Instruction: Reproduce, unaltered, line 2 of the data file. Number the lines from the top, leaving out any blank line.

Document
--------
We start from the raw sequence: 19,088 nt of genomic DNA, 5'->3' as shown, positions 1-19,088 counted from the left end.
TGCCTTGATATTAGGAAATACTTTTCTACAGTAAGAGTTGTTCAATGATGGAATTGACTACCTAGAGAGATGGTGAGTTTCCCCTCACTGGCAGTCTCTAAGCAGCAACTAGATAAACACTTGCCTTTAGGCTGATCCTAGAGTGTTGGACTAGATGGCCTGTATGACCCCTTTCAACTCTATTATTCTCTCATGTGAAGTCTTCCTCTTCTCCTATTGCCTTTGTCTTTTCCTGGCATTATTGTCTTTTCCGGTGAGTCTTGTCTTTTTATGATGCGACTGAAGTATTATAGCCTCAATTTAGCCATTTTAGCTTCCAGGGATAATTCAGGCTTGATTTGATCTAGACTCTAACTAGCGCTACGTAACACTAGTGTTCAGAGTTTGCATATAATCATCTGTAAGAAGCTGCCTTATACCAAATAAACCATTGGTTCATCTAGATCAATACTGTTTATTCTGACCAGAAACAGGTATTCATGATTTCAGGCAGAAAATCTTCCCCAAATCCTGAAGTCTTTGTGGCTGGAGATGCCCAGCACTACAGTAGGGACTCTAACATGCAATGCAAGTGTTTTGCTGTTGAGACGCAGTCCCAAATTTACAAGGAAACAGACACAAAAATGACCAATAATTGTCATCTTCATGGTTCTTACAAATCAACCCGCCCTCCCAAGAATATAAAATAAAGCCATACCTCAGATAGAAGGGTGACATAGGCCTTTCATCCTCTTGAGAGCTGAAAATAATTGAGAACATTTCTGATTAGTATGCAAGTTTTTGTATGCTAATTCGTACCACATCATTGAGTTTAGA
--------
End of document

TGCCTTGATATTAGGAAATACTTTTCTACAGTAAGAGTTGTTCAATGATGGAATTGACTACCTAGAGAGATGGTGAGTTTCCCCTCACTGGCAGTCTCTAAGCAGCAACTAGATAAACACTTGCCTTTAGGCTGATCCTAGAGTGTTGGACTAGATGGCCTGTATGACCCCTTTCAACTCTATTATTCTCTCATGTGAAGTCTTCCTCTTCTCCTATTGCCTTTGTCTTTTCCTGGCATTATTGTCTTTTCCGGTGAGTCTTGTCTTTTTATGATGCGACTGAAGTATTATAGCCTCAATTTAGCCATTTTAGCTTCCAGGGATAATTCAGGCTTGATTTGATCTAGACTCTAACTAGCGCTACGTAACACTAGTGTTCAGAGTTTGCATATAATCATCTGTAAGAAGCTGCCTTATACCAAATAAACCATTGGTTCATCTAGATCAATACTGTTTATTCTGACCAGAAACAGGTATTCATGATTTCAGGCAGAAAATCTTCCCCAAATCCTGAAGTCTTTGTGGCTGGAGATGCCCAGCACTACAGTAGGGACTCTAACATGCAATGCAAGTGTTTTGCTGTTGAGACGCAGTCCCAAATTTACAAGGAAACAGACACAAAAATGACCAATAATTGTCATCTTCATGGTTCTTACAAATCAACCCGCCCTCCCAAGAATATAAAATAAAGCCATACCTCAGATAGAAGGGTGACATAGGCCTTTCATCCTCTTGAGAGCTGAAAATAATTGAGAACATTTCTGATTAGTATGCAAGTTTTTGTATGCTAATTCGTACCACATCATTGAGTTTAGA